April 19 (UPI) -- Although many young people are aware of the e-cigarette brand JUUL, few know it contains nicotine, according to a new survey.
Truth Initiative, a national public health organization that pushes for youth and young adults to reject tobacco, conducted the online survey in November. The results were published this week in the journal Tobacco Control.
In the 1,012-person survey, 25 percent of people between age 15 and 25 recognized JUUL in a photo. But 63 percent of JUUL users did not known the product contains nicotine, and among those who recognized the e-cig, 25 percent thought it was in its own category.
JUUL comprises 46.8 percent of the e-cig market, according to tracking by Nielsen.
Those aged 18-24 were more likely to recognize JUUL -- 29 percent -- compared with 21 percent among those aged 15-17, who are considered adolescents. And 7 percent of the younger group said they have tried JUUL, compared with 12 percent of the older group.
"It is no wonder that JUUL e-cigarettes have rapidly caught on with youth -- they look like a sleek USB flash drive, are easily concealed, and come in youth appealing flavors like mint, mango and crème brulee," Robin Koval, CEO and president of Truth Initiative, said in a press release.
A spokewoman for JUUL told UPI it is investing in efforts to combat teen use of its product, but did not comment on the perception among young people that it does not contain nicotine beyond noting that its packaging says JUUL cartridges do, in fact, contain nicotine.
"JUUL Labs' mission is to eliminate cigarette smoking by offering existing adult smokers a true alternative to cigarettes. JUUL is not intended for anyone else," the spokeswoman told UPI. "We strongly condemn the use of our products by minors, and it is in fact illegal to sell our product to minors. No minor -- or non-nicotine user -- should be in the possession of JUUL. In fact, we clearly state on our package labeling that JUUL is for adult smokers only and contains nicotine."
Although e-cigarettes may be less harmful than combustible tobacco products, e-cigarettes have been shown to strongly increase the likelihood of cigarette use among young people, according to a 2014 Surgeon General's Report. More than four times as many young adults who use e-cigarettes eventually switch to smoking tobacco cigarettes than those who do not vape.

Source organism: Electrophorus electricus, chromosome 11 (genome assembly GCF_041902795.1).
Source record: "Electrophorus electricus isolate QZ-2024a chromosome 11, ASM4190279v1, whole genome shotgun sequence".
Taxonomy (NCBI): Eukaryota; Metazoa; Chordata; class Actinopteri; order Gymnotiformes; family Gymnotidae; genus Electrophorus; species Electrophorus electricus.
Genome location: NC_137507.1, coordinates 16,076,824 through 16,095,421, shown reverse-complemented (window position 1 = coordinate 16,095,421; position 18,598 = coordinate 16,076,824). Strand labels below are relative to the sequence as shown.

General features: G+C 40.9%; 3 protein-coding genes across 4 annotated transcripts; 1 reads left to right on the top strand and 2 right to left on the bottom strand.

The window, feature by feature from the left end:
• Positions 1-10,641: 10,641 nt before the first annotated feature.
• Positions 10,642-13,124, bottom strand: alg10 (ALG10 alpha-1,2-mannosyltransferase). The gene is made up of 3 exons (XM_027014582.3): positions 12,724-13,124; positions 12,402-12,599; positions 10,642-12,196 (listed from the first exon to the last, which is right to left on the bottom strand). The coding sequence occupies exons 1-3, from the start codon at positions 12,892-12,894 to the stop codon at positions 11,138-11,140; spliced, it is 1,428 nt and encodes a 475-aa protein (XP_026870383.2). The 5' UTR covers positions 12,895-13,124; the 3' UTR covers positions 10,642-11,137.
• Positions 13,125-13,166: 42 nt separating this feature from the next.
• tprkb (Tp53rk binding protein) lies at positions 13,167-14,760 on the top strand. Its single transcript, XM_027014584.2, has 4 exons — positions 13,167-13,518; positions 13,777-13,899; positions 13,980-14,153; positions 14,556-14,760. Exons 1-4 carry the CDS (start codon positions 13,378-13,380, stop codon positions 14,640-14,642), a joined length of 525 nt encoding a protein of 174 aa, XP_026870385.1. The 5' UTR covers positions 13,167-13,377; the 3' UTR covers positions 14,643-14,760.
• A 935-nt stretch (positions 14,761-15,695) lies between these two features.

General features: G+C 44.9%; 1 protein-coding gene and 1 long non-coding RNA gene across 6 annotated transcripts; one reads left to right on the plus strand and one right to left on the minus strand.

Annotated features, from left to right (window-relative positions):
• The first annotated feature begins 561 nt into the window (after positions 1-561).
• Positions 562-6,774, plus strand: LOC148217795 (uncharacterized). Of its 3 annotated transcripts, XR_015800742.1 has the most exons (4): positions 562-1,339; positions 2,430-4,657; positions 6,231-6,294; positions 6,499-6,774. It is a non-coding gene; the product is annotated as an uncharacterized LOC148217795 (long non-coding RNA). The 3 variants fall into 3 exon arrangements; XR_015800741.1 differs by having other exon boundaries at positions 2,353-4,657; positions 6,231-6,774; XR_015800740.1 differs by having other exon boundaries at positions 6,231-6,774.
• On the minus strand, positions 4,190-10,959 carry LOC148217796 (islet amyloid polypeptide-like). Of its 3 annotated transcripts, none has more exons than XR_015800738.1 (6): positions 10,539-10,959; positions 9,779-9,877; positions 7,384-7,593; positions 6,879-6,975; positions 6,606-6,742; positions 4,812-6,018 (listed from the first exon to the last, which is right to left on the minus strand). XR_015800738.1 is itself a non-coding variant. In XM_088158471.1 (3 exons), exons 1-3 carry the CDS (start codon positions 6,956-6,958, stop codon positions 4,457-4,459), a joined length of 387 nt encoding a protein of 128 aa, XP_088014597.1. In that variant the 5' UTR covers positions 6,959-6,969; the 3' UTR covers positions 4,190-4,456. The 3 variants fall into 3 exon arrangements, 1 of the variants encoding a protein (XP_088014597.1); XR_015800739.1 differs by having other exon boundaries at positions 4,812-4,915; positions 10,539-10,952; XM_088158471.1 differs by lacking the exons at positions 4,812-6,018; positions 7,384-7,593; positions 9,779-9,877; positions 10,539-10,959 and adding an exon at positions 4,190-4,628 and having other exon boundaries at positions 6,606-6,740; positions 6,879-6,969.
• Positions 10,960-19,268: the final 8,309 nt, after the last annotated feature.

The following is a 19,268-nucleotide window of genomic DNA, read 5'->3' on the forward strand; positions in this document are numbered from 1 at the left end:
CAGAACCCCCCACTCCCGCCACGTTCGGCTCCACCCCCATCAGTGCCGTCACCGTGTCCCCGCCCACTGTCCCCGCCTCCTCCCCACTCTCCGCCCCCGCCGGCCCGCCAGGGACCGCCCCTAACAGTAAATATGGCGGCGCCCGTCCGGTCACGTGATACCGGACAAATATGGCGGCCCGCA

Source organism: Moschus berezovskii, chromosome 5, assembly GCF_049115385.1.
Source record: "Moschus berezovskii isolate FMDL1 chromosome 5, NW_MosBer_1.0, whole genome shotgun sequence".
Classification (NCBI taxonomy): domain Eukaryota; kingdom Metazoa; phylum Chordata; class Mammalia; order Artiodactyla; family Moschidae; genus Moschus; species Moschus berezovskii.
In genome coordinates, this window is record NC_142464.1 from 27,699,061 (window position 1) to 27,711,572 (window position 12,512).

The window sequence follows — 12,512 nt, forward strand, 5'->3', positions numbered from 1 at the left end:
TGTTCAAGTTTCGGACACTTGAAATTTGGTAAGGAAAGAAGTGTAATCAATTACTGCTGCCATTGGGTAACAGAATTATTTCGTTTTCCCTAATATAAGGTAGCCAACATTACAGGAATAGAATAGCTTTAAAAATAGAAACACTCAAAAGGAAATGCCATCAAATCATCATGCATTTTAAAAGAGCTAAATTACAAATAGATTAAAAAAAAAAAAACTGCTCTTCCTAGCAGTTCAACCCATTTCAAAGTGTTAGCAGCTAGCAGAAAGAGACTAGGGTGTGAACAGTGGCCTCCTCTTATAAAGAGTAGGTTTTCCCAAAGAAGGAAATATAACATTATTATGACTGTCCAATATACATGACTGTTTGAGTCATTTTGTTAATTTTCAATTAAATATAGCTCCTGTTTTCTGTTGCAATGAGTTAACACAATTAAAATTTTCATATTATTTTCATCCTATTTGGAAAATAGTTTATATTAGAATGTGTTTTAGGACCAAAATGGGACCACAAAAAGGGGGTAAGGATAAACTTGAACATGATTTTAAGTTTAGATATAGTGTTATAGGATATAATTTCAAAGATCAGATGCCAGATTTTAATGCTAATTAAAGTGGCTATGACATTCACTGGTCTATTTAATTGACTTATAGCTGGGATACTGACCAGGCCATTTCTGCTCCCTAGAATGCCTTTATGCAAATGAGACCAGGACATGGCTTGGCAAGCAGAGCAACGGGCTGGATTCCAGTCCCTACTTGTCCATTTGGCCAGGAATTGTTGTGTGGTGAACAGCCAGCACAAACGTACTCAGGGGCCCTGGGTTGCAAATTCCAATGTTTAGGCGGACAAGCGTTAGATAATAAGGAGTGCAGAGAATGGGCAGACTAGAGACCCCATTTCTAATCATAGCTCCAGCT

Truth Initiative on Wednesday was one of six leading public health and medical organizations that sent a letter to Food and Drug Administration Commissioner Dr. Scott Gottlieb urging the agency to take action addressing the dramatic increase in teen use of JUULs.
The other groups are the the Campaign for Tobacco-Free Kids, American Academy of Pediatrics, American Cancer Society Cancer Action Network, American Heart Association and American Lung Association.
"JUUL is putting kids at risk of nicotine addiction and threatens to undermine decades of progress in reducing youth tobacco use," the health groups wrote to the FDA. "The FDA is responsible for regulating tobacco products, including e-cigarettes, and it is unacceptable that the FDA has yet to take action to address the skyrocketing youth use of JUUL."
Senate Democratic Whip Dick Durbin of Illinois and 10 of his Senate colleagues on Wednesday also sent letters to the FDA and JUUL about the products. They want to know, according to a release, "how the product is marketed to children and teens, what ingredients are in the flavorings that accompany these devices, and requests that the company take a series of important steps to limit youth use of their product."
Last month, the FDA announced it was taking the first steps to limit fruit flavoring and menthol in tobacco products, and Truth Initiative and six other public health and medical groups have sued the FDA for its decision to allow e-cigarettes to avoid full regulatory compliance until 2022.
A survey released in March from the 2016 National Youth Tobacco Survey also found that teenagers who use tobacco products other than cigarettes often see their habit as harmless.
The survey asked the 20,675 sixth- to 12th-grade teens whether they considered themselves tobacco users. Sixty percent of e-cig users did not consider themselves tobacco users.
Three-quarters of kids who used e-cigarettes and 56 percent of those who used hookahs didn't see the products as harmful among teens who agreed that "all tobacco products" are not safe.